A highlight of my year is definitely the release of GTA4. Big surprise, you cry. A fan since its early days, its open gameplay has always appealed, and when it came onto the PlayStation 2, I bought one and spent several years shooting my way through first Liberty then Vice City, before getting in touch with my inner gangbanger and rampaging through a whole state. What fun.
But my choice of console was pure fluke. If the XBox had gotten there first, I would be an owner of an XBox 360 right now, rather than a PlayStation 3. Fanboyism, much like social adroitness, is something I appear to lack. Those comparison screenshots they show you? They both look bloody amazing, and I'm not going to pledge allegiance to one camp just because they can offer me soft shadows. So, on the eve of GTA's next big release, how about we all just concentrate on gunning down computer generated pedestrians in a pseudo-city, rather than our fellow gamers in the forums? Hey, I'm under no illusions that this sort of thing will ever end; us humans apparently display a knack for seeing what's rocking our neighbour's world, then taking a complete opposite stance.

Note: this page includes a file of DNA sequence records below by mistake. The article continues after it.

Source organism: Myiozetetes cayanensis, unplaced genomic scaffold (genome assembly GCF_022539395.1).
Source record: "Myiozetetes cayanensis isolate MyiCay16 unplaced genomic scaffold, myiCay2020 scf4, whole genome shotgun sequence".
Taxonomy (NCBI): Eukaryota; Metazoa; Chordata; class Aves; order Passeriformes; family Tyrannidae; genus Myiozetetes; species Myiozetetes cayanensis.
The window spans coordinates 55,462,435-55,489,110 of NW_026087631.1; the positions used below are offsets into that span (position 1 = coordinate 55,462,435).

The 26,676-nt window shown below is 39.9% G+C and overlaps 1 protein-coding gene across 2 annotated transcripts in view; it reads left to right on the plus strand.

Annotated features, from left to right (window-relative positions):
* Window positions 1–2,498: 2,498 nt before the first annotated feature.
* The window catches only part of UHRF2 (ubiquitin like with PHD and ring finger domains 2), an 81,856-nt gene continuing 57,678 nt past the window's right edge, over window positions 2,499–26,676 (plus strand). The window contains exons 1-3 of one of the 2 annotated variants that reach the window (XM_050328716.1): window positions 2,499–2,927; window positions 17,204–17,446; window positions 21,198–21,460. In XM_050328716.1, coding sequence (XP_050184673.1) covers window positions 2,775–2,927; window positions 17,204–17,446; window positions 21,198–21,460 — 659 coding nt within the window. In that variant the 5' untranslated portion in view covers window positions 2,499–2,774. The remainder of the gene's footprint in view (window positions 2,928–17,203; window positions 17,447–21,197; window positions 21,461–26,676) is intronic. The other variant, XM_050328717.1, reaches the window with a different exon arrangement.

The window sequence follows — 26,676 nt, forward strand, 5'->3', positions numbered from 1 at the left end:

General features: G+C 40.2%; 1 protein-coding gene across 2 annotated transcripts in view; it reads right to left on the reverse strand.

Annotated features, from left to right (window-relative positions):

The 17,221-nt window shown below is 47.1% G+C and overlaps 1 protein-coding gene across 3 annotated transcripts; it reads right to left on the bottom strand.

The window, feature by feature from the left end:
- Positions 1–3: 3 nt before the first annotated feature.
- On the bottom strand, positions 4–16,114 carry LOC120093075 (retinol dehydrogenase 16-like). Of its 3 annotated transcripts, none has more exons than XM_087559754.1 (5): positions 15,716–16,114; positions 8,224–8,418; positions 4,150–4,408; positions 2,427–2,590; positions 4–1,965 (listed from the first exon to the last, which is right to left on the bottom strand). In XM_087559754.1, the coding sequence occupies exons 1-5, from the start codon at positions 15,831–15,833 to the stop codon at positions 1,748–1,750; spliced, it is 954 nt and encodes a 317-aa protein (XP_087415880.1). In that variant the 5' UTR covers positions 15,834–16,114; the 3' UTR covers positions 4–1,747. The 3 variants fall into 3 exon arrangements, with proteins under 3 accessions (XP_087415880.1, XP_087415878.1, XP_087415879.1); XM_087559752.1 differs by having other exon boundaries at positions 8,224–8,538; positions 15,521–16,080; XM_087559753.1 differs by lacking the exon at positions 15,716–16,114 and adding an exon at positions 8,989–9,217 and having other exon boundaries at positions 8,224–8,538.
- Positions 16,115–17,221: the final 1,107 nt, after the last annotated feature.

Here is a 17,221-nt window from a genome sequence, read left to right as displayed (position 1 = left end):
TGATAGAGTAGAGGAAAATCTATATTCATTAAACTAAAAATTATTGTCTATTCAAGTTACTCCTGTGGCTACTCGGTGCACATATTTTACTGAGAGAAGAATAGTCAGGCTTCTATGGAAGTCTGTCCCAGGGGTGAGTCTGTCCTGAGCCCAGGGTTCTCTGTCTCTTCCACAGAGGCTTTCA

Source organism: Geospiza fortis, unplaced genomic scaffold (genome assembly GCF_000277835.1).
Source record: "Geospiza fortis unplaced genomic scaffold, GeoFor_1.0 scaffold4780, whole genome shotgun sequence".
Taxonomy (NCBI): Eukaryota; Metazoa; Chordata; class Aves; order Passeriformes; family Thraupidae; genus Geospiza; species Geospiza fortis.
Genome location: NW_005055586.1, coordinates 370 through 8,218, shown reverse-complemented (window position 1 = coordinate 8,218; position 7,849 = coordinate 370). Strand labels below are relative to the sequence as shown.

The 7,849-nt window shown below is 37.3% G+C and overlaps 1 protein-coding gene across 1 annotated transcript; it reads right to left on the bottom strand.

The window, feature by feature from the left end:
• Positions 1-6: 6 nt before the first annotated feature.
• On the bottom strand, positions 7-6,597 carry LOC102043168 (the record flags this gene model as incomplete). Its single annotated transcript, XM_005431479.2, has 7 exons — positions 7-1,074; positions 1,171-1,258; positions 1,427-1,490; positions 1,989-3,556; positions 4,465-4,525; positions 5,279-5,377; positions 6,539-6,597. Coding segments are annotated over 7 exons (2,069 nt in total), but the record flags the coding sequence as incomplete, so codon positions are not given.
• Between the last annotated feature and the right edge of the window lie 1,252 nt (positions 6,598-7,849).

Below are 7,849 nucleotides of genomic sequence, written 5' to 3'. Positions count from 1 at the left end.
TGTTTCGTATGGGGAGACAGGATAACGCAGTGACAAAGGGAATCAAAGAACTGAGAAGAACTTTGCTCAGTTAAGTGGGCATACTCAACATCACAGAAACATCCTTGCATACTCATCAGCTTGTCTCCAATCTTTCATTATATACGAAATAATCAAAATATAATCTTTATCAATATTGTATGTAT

This incarnation of the murderous series also features fully-realised multiplayer capabilities... yay. (San Andreas really doesn't count) You finally get to use those intricately crafted cities to run around in, completely ignoring the plethora of details afforded by months of modelling and texturing, fragging some kid from Ohio. Sounds like you paid for another copy of Unreal Tournament without realising it. The questline in GTA, coupled with running around and finding all those little hidden extras, has always been more than enough to sustain me with one of these games until a worthy successor is found. The quests are by-the-by very good, making full use of the game's boundaries, and are always loaded with dark humour. Why do you need to go head-to-head with someone you've never met and probably would not want to meet, who's idea of humour is 'LOL!!11!!! U suXX0rZ!!!111!!' But I guess everyone is different.